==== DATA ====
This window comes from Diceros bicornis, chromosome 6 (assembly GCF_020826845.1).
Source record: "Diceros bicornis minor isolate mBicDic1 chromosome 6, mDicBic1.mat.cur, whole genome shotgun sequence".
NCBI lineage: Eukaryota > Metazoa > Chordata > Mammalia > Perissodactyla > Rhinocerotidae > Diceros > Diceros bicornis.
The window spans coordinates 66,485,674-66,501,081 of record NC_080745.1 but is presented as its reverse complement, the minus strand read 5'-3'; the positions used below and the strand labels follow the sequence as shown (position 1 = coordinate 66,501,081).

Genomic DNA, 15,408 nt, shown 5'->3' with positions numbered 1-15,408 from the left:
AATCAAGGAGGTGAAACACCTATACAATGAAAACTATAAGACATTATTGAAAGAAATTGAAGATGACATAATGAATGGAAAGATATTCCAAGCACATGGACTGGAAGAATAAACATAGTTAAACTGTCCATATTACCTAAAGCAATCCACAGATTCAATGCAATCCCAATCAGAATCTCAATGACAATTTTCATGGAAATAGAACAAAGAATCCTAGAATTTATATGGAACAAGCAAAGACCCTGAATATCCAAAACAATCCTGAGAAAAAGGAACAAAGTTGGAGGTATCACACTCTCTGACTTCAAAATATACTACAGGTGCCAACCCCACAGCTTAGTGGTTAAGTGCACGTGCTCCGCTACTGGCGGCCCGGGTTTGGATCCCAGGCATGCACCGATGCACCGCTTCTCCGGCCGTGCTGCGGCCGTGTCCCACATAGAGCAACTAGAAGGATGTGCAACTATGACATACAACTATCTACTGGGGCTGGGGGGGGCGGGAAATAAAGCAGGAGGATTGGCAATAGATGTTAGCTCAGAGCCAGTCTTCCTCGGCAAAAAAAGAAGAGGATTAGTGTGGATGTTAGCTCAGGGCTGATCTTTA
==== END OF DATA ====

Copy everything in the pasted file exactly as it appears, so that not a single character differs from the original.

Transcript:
This window comes from Diceros bicornis, chromosome 6 (assembly GCF_020826845.1).
Source record: "Diceros bicornis minor isolate mBicDic1 chromosome 6, mDicBic1.mat.cur, whole genome shotgun sequence".
NCBI lineage: Eukaryota > Metazoa > Chordata > Mammalia > Perissodactyla > Rhinocerotidae > Diceros > Diceros bicornis.
The window spans coordinates 66,485,674-66,501,081 of record NC_080745.1 but is presented as its reverse complement, the minus strand read 5'-3'; the positions used below and the strand labels follow the sequence as shown (position 1 = coordinate 66,501,081).

Genomic DNA, 15,408 nt, shown 5'->3' with positions numbered 1-15,408 from the left:
AATCAAGGAGGTGAAACACCTATACAATGAAAACTATAAGACATTATTGAAAGAAATTGAAGATGACATAATGAATGGAAAGATATTCCAAGCACATGGACTGGAAGAATAAACATAGTTAAACTGTCCATATTACCTAAAGCAATCCACAGATTCAATGCAATCCCAATCAGAATCTCAATGACAATTTTCATGGAAATAGAACAAAGAATCCTAGAATTTATATGGAACAAGCAAAGACCCTGAATATCCAAAACAATCCTGAGAAAAAGGAACAAAGTTGGAGGTATCACACTCTCTGACTTCAAAATATACTACAGGTGCCAACCCCACAGCTTAGTGGTTAAGTGCACGTGCTCCGCTACTGGCGGCCCGGGTTTGGATCCCAGGCATGCACCGATGCACCGCTTCTCCGGCCGTGCTGCGGCCGTGTCCCACATAGAGCAACTAGAAGGATGTGCAACTATGACATACAACTATCTACTGGGGCTGGGGGGGGCGGGAAATAAAGCAGGAGGATTGGCAATAGATGTTAGCTCAGAGCCAGTCTTCCTCGGCAAAAAAAGAAGAGGATTAGTGTGGATGTTAGCTCAGGGCTGATCTTTA